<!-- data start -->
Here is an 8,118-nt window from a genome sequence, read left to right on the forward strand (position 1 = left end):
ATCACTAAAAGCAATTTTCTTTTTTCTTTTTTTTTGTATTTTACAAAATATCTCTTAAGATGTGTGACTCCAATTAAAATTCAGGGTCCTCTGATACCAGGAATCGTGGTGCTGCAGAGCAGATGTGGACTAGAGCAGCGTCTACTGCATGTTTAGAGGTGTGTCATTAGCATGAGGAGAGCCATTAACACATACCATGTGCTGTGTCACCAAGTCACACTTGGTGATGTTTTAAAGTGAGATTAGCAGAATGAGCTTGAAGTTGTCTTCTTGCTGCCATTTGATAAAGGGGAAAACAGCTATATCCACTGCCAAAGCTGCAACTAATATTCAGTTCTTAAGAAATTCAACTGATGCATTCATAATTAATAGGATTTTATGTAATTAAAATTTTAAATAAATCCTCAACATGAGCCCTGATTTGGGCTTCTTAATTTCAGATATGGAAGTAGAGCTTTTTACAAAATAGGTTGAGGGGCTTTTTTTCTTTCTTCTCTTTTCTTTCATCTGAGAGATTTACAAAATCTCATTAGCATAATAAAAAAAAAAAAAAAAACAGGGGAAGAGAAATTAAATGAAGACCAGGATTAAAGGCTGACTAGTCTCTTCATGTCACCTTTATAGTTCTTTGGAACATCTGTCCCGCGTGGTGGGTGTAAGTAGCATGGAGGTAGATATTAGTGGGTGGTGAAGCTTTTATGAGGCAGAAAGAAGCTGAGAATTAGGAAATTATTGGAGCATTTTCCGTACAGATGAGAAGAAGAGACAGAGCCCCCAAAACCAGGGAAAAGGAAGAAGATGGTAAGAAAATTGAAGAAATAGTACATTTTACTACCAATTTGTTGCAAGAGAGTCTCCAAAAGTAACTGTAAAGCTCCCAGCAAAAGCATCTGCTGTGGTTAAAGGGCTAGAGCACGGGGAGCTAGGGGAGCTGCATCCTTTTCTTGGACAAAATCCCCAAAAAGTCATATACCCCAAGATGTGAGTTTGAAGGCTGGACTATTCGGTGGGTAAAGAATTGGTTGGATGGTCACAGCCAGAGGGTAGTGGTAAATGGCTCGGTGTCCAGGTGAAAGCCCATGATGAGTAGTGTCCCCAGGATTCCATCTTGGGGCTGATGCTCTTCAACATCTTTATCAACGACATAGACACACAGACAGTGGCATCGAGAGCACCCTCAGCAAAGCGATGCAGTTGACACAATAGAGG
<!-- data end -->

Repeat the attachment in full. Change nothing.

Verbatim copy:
Here is an 8,118-nt window from a genome sequence, read left to right on the forward strand (position 1 = left end):
ATCACTAAAAGCAATTTTCTTTTTTCTTTTTTTTTGTATTTTACAAAATATCTCTTAAGATGTGTGACTCCAATTAAAATTCAGGGTCCTCTGATACCAGGAATCGTGGTGCTGCAGAGCAGATGTGGACTAGAGCAGCGTCTACTGCATGTTTAGAGGTGTGTCATTAGCATGAGGAGAGCCATTAACACATACCATGTGCTGTGTCACCAAGTCACACTTGGTGATGTTTTAAAGTGAGATTAGCAGAATGAGCTTGAAGTTGTCTTCTTGCTGCCATTTGATAAAGGGGAAAACAGCTATATCCACTGCCAAAGCTGCAACTAATATTCAGTTCTTAAGAAATTCAACTGATGCATTCATAATTAATAGGATTTTATGTAATTAAAATTTTAAATAAATCCTCAACATGAGCCCTGATTTGGGCTTCTTAATTTCAGATATGGAAGTAGAGCTTTTTACAAAATAGGTTGAGGGGCTTTTTTTCTTTCTTCTCTTTTCTTTCATCTGAGAGATTTACAAAATCTCATTAGCATAATAAAAAAAAAAAAAAAAACAGGGGAAGAGAAATTAAATGAAGACCAGGATTAAAGGCTGACTAGTCTCTTCATGTCACCTTTATAGTTCTTTGGAACATCTGTCCCGCGTGGTGGGTGTAAGTAGCATGGAGGTAGATATTAGTGGGTGGTGAAGCTTTTATGAGGCAGAAAGAAGCTGAGAATTAGGAAATTATTGGAGCATTTTCCGTACAGATGAGAAGAAGAGACAGAGCCCCCAAAACCAGGGAAAAGGAAGAAGATGGTAAGAAAATTGAAGAAATAGTACATTTTACTACCAATTTGTTGCAAGAGAGTCTCCAAAAGTAACTGTAAAGCTCCCAGCAAAAGCATCTGCTGTGGTTAAAGGGCTAGAGCACGGGGAGCTAGGGGAGCTGCATCCTTTTCTTGGACAAAATCCCCAAAAAGTCATATACCCCAAGATGTGAGTTTGAAGGCTGGACTATTCGGTGGGTAAAGAATTGGTTGGATGGTCACAGCCAGAGGGTAGTGGTAAATGGCTCGGTGTCCAGGTGAAAGCCCATGATGAGTAGTGTCCCCAGGATTCCATCTTGGGGCTGATGCTCTTCAACATCTTTATCAACGACATAGACACACAGACAGTGGCATCGAGAGCACCCTCAGCAAAGCGATGCAGTTGACACAATAGAGG